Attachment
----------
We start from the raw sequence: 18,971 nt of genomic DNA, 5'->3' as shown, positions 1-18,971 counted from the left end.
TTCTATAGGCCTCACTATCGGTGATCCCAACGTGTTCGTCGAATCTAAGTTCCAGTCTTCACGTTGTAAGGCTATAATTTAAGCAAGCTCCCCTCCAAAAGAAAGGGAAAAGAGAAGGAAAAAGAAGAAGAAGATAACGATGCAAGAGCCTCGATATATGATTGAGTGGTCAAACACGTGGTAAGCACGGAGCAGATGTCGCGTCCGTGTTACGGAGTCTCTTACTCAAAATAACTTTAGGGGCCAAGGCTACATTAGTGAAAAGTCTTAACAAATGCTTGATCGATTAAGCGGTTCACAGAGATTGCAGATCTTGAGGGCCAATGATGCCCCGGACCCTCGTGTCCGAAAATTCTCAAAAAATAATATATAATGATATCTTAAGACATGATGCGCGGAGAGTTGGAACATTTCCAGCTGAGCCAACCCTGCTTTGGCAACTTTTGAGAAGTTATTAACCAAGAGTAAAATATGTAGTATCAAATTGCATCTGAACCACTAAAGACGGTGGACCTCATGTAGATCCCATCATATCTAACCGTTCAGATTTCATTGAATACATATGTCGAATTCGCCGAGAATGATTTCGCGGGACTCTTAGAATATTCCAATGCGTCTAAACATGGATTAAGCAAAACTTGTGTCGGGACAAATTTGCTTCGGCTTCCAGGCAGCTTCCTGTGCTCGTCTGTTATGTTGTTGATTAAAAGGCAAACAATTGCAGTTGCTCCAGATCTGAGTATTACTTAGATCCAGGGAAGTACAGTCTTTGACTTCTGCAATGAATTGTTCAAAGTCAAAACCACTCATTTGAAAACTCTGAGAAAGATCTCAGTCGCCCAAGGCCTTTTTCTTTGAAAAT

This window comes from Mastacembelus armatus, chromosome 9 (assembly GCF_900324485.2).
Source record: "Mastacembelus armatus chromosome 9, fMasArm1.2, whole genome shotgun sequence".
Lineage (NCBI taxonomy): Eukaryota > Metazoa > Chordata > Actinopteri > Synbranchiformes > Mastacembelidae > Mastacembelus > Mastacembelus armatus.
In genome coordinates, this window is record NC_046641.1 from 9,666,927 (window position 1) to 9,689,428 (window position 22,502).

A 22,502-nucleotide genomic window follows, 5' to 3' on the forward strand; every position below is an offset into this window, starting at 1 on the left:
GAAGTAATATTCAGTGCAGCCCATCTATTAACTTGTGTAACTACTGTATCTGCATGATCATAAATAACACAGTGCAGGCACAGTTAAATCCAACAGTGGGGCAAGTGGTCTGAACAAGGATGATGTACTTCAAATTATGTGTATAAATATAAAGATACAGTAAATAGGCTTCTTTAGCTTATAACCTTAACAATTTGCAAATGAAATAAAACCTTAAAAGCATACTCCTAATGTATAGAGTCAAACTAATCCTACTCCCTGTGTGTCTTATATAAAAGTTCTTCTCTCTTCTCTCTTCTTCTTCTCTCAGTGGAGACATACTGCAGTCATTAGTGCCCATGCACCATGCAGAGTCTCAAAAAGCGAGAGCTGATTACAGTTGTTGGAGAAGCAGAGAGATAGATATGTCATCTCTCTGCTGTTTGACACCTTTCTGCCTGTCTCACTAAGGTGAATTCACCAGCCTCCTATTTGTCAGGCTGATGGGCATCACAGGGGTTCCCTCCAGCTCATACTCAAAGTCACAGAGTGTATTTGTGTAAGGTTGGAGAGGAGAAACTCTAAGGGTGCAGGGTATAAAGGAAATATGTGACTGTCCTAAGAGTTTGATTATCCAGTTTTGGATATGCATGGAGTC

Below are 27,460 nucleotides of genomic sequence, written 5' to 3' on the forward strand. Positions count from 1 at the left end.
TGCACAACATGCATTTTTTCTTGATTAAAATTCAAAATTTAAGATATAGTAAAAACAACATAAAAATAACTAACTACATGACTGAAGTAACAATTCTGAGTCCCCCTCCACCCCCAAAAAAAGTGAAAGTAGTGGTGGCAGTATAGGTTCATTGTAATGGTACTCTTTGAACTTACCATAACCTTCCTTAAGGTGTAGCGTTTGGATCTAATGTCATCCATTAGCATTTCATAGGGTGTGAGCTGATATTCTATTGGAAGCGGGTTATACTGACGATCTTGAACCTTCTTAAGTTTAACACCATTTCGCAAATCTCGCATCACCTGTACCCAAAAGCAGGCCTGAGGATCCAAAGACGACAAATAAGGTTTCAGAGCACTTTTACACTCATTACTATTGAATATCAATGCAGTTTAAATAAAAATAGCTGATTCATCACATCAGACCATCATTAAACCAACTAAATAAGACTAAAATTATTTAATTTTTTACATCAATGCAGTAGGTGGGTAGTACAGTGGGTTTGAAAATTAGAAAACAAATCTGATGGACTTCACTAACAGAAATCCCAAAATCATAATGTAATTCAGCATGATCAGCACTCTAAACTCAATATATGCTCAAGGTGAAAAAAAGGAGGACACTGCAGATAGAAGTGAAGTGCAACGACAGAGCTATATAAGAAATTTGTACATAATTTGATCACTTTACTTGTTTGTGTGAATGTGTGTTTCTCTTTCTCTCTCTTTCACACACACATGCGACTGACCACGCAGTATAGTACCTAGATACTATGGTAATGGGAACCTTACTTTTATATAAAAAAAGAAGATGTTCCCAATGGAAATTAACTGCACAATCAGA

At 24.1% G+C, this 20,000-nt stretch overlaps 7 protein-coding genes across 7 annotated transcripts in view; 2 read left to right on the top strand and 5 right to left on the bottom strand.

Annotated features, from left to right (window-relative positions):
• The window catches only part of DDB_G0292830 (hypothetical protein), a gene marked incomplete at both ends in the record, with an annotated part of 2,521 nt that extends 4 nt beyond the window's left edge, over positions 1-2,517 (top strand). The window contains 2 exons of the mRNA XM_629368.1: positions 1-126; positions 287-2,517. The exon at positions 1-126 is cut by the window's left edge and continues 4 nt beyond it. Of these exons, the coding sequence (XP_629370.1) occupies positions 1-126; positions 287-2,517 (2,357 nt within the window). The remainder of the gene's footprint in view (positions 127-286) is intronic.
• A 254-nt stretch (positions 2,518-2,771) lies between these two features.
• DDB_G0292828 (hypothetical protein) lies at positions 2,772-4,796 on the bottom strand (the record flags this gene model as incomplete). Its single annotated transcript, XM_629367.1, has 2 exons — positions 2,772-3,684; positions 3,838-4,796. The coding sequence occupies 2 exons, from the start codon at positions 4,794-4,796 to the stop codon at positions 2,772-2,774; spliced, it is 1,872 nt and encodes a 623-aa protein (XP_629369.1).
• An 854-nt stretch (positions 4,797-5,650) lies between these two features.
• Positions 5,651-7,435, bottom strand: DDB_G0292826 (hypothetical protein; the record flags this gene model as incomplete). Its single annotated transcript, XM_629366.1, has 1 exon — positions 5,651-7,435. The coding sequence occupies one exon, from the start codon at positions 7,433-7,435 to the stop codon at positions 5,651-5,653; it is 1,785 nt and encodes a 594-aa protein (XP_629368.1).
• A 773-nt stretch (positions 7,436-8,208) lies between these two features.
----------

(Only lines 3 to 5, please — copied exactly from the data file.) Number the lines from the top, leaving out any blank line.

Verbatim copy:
This window comes from Mastacembelus armatus, chromosome 9 (assembly GCF_900324485.2).
Source record: "Mastacembelus armatus chromosome 9, fMasArm1.2, whole genome shotgun sequence".
Lineage (NCBI taxonomy): Eukaryota > Metazoa > Chordata > Actinopteri > Synbranchiformes > Mastacembelidae > Mastacembelus > Mastacembelus armatus.